Appellate courts give trial judges a good deal of leeway in their evidentiary rulings. It is often said that parties are entitled to fair trials, not perfect ones. 8. Making an offer of proof is sometimes time-consuming and disruptive of the flow of the trial. Why can’t any necessary information be provided on appeal rather than at the time of the trial?
Trial judges should be given every opportunity to correct possible error before an appeal is taken. When the parties argue all objections fully, and when they make a record of the substance of any evidence the court excluded, the trial court will have an opportunity to rethink its decision and correct possible error. Ultimately, this might save resources by avoiding the necessity for an appeal. 9. What will usually happen if the aggrieved party does not make its appellate record?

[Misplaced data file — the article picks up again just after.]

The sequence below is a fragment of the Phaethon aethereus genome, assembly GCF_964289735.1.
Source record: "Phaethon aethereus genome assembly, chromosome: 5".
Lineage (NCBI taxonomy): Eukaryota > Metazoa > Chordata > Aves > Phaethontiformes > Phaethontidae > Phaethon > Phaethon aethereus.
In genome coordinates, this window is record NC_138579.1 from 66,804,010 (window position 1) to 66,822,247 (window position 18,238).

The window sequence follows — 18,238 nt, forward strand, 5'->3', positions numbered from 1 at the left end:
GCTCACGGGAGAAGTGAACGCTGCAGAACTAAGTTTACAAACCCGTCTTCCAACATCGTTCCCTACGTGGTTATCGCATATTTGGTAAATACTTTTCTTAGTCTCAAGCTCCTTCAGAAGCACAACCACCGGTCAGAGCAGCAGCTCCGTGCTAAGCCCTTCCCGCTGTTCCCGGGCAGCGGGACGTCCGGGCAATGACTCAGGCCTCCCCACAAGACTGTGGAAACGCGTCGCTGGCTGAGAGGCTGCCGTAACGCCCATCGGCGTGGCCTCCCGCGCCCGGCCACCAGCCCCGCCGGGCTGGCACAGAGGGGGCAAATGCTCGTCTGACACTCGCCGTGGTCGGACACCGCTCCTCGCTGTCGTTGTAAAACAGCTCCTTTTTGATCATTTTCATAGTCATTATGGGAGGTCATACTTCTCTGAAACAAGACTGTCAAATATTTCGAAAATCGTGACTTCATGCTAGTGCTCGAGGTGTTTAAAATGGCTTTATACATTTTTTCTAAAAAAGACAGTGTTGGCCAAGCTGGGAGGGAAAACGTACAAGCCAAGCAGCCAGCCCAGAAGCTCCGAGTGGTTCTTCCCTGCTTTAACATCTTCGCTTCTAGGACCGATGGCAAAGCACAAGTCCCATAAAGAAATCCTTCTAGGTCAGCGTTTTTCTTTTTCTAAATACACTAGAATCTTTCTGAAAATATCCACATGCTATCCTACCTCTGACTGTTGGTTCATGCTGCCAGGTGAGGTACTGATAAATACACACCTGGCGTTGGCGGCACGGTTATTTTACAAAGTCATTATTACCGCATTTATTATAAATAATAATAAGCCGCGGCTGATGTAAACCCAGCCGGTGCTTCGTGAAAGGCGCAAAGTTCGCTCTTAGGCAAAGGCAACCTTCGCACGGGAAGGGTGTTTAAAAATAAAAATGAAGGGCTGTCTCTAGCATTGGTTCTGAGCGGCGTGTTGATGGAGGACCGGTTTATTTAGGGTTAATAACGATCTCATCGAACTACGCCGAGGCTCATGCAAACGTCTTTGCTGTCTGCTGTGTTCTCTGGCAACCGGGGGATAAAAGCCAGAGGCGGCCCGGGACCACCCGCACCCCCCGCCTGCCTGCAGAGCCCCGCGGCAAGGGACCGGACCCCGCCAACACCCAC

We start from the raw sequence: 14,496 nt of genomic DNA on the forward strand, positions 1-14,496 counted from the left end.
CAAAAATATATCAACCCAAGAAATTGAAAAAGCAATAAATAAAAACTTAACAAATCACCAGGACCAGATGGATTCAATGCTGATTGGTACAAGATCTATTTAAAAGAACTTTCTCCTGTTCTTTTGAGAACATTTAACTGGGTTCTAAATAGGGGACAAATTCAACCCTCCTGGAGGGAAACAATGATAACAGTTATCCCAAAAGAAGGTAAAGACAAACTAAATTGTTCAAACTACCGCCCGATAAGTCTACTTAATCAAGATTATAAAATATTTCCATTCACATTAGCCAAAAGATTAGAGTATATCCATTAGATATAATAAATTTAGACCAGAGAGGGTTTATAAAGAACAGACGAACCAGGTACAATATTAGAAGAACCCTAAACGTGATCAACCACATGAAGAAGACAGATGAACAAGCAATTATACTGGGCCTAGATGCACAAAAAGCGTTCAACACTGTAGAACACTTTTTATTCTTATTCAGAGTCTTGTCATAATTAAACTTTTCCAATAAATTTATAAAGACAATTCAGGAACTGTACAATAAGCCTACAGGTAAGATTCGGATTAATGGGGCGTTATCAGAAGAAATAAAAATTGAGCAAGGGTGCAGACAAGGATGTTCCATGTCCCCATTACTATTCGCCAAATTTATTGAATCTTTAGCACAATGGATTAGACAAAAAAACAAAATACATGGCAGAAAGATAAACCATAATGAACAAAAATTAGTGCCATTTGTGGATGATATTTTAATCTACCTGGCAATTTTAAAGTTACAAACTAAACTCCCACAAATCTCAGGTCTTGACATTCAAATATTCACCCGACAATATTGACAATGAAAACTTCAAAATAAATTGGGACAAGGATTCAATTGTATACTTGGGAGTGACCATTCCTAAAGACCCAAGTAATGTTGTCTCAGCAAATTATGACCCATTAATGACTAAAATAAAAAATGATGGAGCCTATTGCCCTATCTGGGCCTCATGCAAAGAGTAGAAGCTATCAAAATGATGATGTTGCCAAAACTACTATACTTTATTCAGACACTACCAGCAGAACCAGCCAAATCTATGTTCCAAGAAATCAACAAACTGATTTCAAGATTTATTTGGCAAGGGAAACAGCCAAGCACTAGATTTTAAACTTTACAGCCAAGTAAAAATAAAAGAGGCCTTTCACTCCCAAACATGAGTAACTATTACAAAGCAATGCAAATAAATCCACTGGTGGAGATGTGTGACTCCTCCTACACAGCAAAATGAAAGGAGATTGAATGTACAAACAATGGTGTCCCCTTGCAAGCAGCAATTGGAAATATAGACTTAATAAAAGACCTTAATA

Usually the appellate court will decline to review the alleged error. The lawyer might have committed malpractice. 10. When will an appellate court review an alleged error even though the appellant failed to “make the record” at trial?